The Truth About Worn Keys

 

Hardly a day goes by that I don’t hear the following statement. “There’s nothing wrong with the key, it’s brand new.” It is a predictable response to the suggestion that a fresh key, code cut to factory specifications might be all that is necessary to solve a lock problem. 

There is a world of difference between a brand new copy of a worn out key and a brand new key. Consider for a moment a printed document. Let’s say it is a desert recipe. It is a few years old and has several stains from being splashed with liquids. A few of the quantities are smeared, making it impossible to tell if it calls for 2 teaspoons or 3 Tablespoons of grated orange peel. 

Will making a photocopy of the recipe solve this problem? Of course not! The copy will appear to be in better condition. A nice fresh piece of paper, no wrinkles or curled up corners, but you will not be able to read the specified amount of orange peel any better than on the original recipe. 

The same holds true for a duplicate copy of a worn out key. It looks like a new key, and is in fact a new key, but the critical dimensions are incorrect. Occasionally, an enterprising key hack will attempt to use a shim or other means to adjust for the worn key when duplicating it. In some cases, this is somewhat successful, but is still a far from ideal solution. The biggest reason being that a key does not wear evenly from tip to bow. The tip end of the key wears much more than it does on the bow end close to the shoulder. Therefore, shimming to compensate for the amount of wear at the tip, will overcompensate elsewhere on the key. There are other reasons that this is not good practice, but we will leave those for another time.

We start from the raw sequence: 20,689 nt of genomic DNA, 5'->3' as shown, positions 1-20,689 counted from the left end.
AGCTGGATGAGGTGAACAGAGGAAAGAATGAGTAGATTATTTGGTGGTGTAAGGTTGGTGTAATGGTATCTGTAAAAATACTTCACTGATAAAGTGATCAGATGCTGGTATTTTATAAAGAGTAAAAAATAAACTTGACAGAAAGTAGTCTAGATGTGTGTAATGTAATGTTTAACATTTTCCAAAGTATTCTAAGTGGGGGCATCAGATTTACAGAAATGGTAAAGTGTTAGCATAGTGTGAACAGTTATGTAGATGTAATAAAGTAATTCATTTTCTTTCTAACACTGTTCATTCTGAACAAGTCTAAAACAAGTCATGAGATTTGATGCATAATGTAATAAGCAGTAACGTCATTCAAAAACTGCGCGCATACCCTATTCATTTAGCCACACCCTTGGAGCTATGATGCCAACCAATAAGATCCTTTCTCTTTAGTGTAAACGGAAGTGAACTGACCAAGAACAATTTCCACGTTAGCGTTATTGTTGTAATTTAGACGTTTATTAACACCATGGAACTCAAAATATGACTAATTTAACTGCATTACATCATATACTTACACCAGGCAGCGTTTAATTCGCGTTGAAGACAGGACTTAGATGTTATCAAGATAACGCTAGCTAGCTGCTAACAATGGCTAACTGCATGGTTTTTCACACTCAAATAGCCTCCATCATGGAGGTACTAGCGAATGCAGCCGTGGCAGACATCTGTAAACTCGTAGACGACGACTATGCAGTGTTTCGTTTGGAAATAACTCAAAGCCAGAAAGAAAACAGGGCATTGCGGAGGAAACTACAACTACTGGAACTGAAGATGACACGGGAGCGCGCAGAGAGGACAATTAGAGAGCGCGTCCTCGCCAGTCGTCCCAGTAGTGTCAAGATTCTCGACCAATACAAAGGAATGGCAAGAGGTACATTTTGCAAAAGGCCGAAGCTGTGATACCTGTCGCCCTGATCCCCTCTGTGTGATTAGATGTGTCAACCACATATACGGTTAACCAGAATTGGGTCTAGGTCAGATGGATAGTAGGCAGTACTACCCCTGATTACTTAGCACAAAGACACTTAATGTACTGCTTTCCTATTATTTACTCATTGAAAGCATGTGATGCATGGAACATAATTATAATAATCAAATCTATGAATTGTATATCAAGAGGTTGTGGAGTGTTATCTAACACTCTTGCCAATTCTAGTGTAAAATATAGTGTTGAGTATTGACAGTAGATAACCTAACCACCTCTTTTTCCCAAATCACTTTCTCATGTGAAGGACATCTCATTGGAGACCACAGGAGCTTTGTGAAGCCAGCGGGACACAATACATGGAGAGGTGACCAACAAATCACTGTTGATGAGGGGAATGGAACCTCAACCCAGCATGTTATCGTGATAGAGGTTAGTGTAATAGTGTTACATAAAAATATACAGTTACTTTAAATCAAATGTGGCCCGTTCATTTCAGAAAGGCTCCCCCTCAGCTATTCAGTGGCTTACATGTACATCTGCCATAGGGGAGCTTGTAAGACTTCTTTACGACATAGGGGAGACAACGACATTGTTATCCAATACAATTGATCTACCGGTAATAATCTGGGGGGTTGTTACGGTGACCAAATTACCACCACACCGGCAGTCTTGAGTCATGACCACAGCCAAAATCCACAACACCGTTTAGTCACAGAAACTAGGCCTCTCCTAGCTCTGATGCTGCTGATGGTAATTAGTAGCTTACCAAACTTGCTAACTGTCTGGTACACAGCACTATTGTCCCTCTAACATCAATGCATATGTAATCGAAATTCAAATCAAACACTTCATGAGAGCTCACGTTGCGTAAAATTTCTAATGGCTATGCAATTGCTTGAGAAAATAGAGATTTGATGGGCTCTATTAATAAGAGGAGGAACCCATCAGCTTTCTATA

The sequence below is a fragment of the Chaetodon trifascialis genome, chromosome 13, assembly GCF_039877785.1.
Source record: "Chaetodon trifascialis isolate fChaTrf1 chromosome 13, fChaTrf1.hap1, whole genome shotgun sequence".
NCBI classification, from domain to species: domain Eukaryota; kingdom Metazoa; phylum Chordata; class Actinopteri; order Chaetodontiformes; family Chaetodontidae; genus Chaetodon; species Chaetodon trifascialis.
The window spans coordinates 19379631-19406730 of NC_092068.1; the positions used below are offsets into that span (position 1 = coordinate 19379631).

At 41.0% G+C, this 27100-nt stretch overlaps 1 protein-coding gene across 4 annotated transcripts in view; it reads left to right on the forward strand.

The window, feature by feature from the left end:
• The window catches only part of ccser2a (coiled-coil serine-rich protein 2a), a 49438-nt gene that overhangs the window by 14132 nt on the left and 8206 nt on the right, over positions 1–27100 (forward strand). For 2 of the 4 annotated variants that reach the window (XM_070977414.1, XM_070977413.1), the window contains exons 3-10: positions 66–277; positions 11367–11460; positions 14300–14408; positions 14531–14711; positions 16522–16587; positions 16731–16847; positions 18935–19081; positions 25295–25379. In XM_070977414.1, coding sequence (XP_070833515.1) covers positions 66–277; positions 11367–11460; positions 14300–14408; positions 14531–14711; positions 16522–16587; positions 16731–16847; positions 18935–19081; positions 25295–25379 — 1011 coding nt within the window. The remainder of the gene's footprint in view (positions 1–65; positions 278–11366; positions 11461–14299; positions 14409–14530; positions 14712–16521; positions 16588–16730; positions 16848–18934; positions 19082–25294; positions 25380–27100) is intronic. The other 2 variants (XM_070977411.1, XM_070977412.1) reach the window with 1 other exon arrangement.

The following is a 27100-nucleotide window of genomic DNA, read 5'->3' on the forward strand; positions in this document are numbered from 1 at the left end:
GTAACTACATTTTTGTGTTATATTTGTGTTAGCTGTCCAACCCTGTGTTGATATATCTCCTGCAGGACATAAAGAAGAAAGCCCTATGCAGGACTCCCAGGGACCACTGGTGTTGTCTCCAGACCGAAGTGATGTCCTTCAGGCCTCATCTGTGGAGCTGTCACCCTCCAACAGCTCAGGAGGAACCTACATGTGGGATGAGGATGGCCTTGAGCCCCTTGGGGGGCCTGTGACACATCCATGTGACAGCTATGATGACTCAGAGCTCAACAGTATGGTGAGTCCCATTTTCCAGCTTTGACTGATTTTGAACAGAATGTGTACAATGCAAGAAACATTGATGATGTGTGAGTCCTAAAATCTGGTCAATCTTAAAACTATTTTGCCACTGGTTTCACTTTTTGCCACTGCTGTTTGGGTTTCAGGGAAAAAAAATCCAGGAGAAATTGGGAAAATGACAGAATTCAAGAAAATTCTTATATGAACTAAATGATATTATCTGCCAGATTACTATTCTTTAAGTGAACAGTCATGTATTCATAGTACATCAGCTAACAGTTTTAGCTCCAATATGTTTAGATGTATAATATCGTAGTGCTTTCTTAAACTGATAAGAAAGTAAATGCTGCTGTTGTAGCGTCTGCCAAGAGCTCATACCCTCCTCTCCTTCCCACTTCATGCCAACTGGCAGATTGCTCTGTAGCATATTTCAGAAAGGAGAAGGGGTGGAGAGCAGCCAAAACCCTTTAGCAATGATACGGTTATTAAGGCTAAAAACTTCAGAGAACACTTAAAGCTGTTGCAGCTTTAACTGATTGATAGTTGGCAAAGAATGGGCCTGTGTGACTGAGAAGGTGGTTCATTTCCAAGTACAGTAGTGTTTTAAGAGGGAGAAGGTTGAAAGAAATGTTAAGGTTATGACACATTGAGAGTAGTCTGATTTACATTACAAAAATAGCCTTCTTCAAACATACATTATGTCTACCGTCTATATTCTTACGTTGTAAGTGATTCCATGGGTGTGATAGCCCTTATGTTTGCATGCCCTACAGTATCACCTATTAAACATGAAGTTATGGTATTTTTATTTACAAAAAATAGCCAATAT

The only correct solution to the worn key problem is for a knowledgeable locksmith to measure the existing dimensions of the worn key, and consult the manufacturers published dimensions for that particular keyway. With this information at hand, the locksmith can then determine what the correct dimensions for the key should be. At this point, those dimensions are used with a code-cutting machine to produce a new key that is cut exactly to manufacturers specifications.  

The photo above is a copy of a worn out General Motors key.

The lower photo is a key for the same vehicle, originated on a code cutting machine to factory specifications. Can you see the difference?

A code-cutting machine differs from a duplicating machine in the same way that a typewriter differs from a photocopier. One machine is used to produce an original, the other to produce a copy of slightly less accurate dimensions.

Much the same as if you take an original document and copy it, then copy that copy, and then copy that copy and continue on for many generations eventually ending up with a poor image of the original document, the same thing will happen with a nth generation duplicate key. A good practice is to keep an original key for use in producing duplicates and nothing else. Any time you need a duplicate key, you take the original out from it’s special place and have duplicates made. You then put the original back in its special place to remain in good condition for the next time that you need duplicates.  This method provides acceptable results, providing that the duplicating equipment used to copy the key is properly calibrated.